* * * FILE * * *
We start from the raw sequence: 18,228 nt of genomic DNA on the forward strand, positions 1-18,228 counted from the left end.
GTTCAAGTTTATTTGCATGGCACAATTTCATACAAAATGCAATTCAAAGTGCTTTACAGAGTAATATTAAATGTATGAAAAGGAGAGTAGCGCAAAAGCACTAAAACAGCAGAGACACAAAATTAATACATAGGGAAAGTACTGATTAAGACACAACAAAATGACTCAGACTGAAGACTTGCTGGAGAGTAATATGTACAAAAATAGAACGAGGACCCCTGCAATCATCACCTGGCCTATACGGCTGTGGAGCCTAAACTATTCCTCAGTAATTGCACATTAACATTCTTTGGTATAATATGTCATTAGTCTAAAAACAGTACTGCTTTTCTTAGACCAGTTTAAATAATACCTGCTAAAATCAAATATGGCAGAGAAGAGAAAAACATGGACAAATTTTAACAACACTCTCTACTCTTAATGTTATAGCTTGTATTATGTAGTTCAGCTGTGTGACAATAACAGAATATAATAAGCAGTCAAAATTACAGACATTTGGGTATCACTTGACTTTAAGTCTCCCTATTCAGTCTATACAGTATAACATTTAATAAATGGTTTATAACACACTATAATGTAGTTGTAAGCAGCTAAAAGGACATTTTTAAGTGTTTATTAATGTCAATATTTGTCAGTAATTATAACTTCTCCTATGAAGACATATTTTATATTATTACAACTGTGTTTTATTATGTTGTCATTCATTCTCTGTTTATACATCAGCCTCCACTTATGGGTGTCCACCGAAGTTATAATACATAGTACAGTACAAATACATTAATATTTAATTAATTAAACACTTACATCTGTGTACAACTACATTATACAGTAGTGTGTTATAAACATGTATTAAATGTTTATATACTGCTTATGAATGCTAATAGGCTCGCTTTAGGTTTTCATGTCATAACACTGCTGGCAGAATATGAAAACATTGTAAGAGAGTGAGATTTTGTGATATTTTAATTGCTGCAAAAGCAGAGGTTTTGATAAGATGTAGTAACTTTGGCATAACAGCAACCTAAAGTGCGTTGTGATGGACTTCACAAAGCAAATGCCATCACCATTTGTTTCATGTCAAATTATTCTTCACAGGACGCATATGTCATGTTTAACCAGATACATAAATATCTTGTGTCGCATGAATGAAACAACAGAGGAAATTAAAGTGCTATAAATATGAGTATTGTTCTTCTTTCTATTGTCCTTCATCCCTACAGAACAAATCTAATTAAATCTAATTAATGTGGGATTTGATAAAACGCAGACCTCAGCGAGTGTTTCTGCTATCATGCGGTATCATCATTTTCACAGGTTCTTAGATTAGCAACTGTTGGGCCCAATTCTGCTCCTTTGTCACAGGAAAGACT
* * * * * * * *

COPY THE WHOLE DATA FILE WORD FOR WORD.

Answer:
We start from the raw sequence: 18,228 nt of genomic DNA on the forward strand, positions 1-18,228 counted from the left end.
GTTCAAGTTTATTTGCATGGCACAATTTCATACAAAATGCAATTCAAAGTGCTTTACAGAGTAATATTAAATGTATGAAAAGGAGAGTAGCGCAAAAGCACTAAAACAGCAGAGACACAAAATTAATACATAGGGAAAGTACTGATTAAGACACAACAAAATGACTCAGACTGAAGACTTGCTGGAGAGTAATATGTACAAAAATAGAACGAGGACCCCTGCAATCATCACCTGGCCTATACGGCTGTGGAGCCTAAACTATTCCTCAGTAATTGCACATTAACATTCTTTGGTATAATATGTCATTAGTCTAAAAACAGTACTGCTTTTCTTAGACCAGTTTAAATAATACCTGCTAAAATCAAATATGGCAGAGAAGAGAAAAACATGGACAAATTTTAACAACACTCTCTACTCTTAATGTTATAGCTTGTATTATGTAGTTCAGCTGTGTGACAATAACAGAATATAATAAGCAGTCAAAATTACAGACATTTGGGTATCACTTGACTTTAAGTCTCCCTATTCAGTCTATACAGTATAACATTTAATAAATGGTTTATAACACACTATAATGTAGTTGTAAGCAGCTAAAAGGACATTTTTAAGTGTTTATTAATGTCAATATTTGTCAGTAATTATAACTTCTCCTATGAAGACATATTTTATATTATTACAACTGTGTTTTATTATGTTGTCATTCATTCTCTGTTTATACATCAGCCTCCACTTATGGGTGTCCACCGAAGTTATAATACATAGTACAGTACAAATACATTAATATTTAATTAATTAAACACTTACATCTGTGTACAACTACATTATACAGTAGTGTGTTATAAACATGTATTAAATGTTTATATACTGCTTATGAATGCTAATAGGCTCGCTTTAGGTTTTCATGTCATAACACTGCTGGCAGAATATGAAAACATTGTAAGAGAGTGAGATTTTGTGATATTTTAATTGCTGCAAAAGCAGAGGTTTTGATAAGATGTAGTAACTTTGGCATAACAGCAACCTAAAGTGCGTTGTGATGGACTTCACAAAGCAAATGCCATCACCATTTGTTTCATGTCAAATTATTCTTCACAGGACGCATATGTCATGTTTAACCAGATACATAAATATCTTGTGTCGCATGAATGAAACAACAGAGGAAATTAAAGTGCTATAAATATGAGTATTGTTCTTCTTTCTATTGTCCTTCATCCCTACAGAACAAATCTAATTAAATCTAATTAATGTGGGATTTGATAAAACGCAGACCTCAGCGAGTGTTTCTGCTATCATGCGGTATCATCATTTTCACAGGTTCTTAGATTAGCAACTGTTGGGCCCAATTCTGCTCCTTTGTCACAGGAAAGACT